Julian joined the Army parachute regiment a week after his sixteenth birthday in 1980 and just two years later he saw active service in the Falklands. A gunshot wound to his leg limited his service career and eventually he left the Army in 1986 due to ongoing physical health problems.
“After being medically discharged, I had a variety of jobs until in 1989 I decided to further my education. After a university course in Life Sciences, I became a secondary school teacher. “But from when I first left the Army, my behavior was erratic.
“And at work as a teacher, I’d used my voice at lot with the kids and self-harm when I was really frustrated – for example, banging my head against the staff room wall.
“But I didn’t think anything was wrong and friends just thought it was the way I was. Back then no-one understood what PTSD was or realised that was my issue.
“It wasn’t until 1994 that my partner began to point out my erratic behavior. She’d see me publicly self-harming and stomping about and would talk to me about it. But I couldn’t see it – I had many more years of denial ahead of me.
“I started receiving treatment in 2008. From the very beginning I learnt about using my senses to help manage my emotions but in 2020 the occupational therapists at the charity began to offer sensory modulation and, building on what I knew already, made such a difference to me. “Working with them, we discovered that my profile showed that I have a very high tolerance for sensory input. This means I’m more comfortable in an environment which stimulates my mind. For example, a room with blank walls would be agitating to me but, if there were pictures on the walls and some lit candles, I’d be much calmer as it would help keep my mind stimulated. Knowing what I need to have around me means I can be in control of my environment, which in turn means I can be more in control of my emotions.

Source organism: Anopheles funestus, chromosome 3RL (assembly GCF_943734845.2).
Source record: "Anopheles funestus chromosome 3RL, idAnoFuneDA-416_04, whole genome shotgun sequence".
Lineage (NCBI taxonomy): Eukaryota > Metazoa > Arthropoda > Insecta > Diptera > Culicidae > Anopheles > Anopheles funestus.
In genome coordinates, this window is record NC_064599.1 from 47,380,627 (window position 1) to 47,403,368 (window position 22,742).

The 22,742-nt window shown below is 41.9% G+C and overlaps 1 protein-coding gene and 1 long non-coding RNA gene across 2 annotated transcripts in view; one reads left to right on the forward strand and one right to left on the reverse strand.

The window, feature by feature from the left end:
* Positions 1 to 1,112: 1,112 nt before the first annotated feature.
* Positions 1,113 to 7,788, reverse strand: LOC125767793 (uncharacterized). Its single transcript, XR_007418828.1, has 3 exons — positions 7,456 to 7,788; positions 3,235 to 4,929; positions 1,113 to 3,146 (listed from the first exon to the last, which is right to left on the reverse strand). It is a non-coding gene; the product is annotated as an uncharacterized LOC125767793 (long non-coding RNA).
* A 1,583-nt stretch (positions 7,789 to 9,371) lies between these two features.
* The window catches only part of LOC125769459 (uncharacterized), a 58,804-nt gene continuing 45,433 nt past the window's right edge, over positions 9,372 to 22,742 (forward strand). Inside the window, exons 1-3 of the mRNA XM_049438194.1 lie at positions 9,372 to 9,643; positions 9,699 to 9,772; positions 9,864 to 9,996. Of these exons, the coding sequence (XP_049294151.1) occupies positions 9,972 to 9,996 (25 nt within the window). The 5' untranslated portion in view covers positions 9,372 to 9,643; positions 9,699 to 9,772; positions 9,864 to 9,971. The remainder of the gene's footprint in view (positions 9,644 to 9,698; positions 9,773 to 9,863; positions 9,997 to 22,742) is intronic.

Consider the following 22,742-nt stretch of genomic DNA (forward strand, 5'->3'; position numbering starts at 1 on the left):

Find out more about Occupational therapy and sensery modualtion here
“Through the sensory modulation programme, I learnt a whole range of different ways to help myself. For example, I find writing fictional stories, with a pencil on paper very helpful. This give me a really high sensory stimulation – I like the feel of the pencil rolling across the page.
“Pyrography – the art of wood burning – is another thing I’ve found very therapeutic. It’s full of sensory stimulation from sanding down the wood to the smell of burning and the aesthetic of creating the image. Another good thing is that of course it all has to be done very slowly.
My thoughts are often going at 200 miles an hour – anything that can help slow my brain down is really useful.
The sensory approach really lends itself to getting back to the here and now quickly. What’s more, I know how to set up my home to best meet my sensory needs – for instance, I have candles lit all day now.
“Looking back now I can see that my time in the Falklands didn’t just affect me physically but mentally too. I thought the answer to my problems was to carry on, head down, just getting on with things but I know now it would have been much better to recognise I had an issue with my mental health. “Treatment isn’t a magic wand – I still have horrible feelings but, thanks to Combat Stress, I now have the armoury to do something in the here and now to help myself.”